Pythagoras also believed in the transmigration of souls – in other words, that after death a person’s soul is reborn in a new body, either animal or human.
• Pythagoras’s Theorem for right-angled triangles: the square on the hypotenuse is equal to the sum of the squares on the other two sides. The Egyptians had known this through empirical measurements, but Pythagoras was the first to find a geometrical proof of the rule.
• The discovery of the existence of irrational numbers (see next section.)
• Pythagoras was the grandfather of musical theory and musical notation
• In astronomy, Pythagoras may have been the first to realise that the Morning Star and the Evening Star were in fact the same object (the planet Venus), and that the Moon shines by the reflected light of the Sun.
• The Pythagoreans also left their mark on medicine: when we talk about ‘muscle tone’ or a ‘tonic’ we are using a Pythagorean analogy between the human body and a musical instrument, which much be kept in tune.
The collapse of Pythagoreanism
The whole Pythagorean world-view rested on the idea that all relationships involved ratios of whole numbers, harmonious numbers. Then they discovered ‘irrational’ numbers, such as the square root of 2. Such numbers are common; for instance the diagonal of a square with 1 inch sides is v2 inches. Irrational numbers are both even and odd at the same time. They can’t be expressed as ratios of whole numbers. The discovery of irrational numbers was the greatest mathematical advance of the Pythagoreans, but it fatally undermined their most fundamental beliefs. The very label ‘irrational’ expresses the Pythagoreans’ horror of these unharmonious numbers. They tried to hush up the discovery, but a disciple called Hippasos let the secret leak out. The Pythagoreans assassinated him. People really cared about maths in those days.
The other cause of the Pythagoreans’ demise was their desire to impose their views on the rest of the Greek world by seizing secular power wherever they could. This caused a violent reaction and the sect was severely persecuted. Pythagorean meeting houses were burned down and the organisation was effectively stamped out. Individual Pythagoreans were generally tolerated, but their obsession with numbers may not have inspired universal respect. The Brotherhood’s insistence that women be admitted to membership on equal terms also seemed eccentric to their contemporaries. So that makes two out of three to the Pythagoreans. Better cut back on the beans in your diet, in case they turn out to be right about that as well!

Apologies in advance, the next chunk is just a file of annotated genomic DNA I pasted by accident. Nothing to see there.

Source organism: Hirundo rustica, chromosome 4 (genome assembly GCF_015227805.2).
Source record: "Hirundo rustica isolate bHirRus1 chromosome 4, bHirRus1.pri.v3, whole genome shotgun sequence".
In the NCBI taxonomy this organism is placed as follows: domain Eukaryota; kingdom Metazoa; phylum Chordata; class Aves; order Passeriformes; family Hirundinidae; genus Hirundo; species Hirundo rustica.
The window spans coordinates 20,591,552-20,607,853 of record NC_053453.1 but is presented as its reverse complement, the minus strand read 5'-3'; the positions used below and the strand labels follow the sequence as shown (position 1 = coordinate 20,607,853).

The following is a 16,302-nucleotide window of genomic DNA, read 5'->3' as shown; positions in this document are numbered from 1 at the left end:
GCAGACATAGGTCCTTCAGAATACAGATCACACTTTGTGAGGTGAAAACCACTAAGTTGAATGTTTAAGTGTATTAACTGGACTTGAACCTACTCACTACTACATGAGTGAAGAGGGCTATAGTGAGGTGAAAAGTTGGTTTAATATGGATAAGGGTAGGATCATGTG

The Fifteen WACKY Rules of the Pythagorean Brotherhood!!!!
It has been traditional to pay homage to the scientific genius of the Pythagoreans while at the same time pouring scorn on the various little oddities of their sect. This is a highly unfair, as we don’t fully understand their belief-system and therefore can’t properly appreciate the symbolic significance of their religious observances. However, far be it from me to break with tradition…;
- To abstain from beans
- Not to pick up what has fallen
- Not to touch a white cock
- Not to break bread
- Not to step over a crossbar
- Not to stir the fire with iron
- Not to eat from a whole loaf
- Not to pluck a garland
- Not to sit on a quart measure
- Not to eat the heart
- Not to walk on highways
- Not to let swallows share one’s roof
- When the pot is taken off the fire, not to leave the mark of it in the ashes, but to stir them together
- Do not look in a mirror beside a light
- When you rise from the bedclothes, roll them together and smooth out the impress of the body
(Rules quoted from Bertrand Russell’s History of Western Philosophy )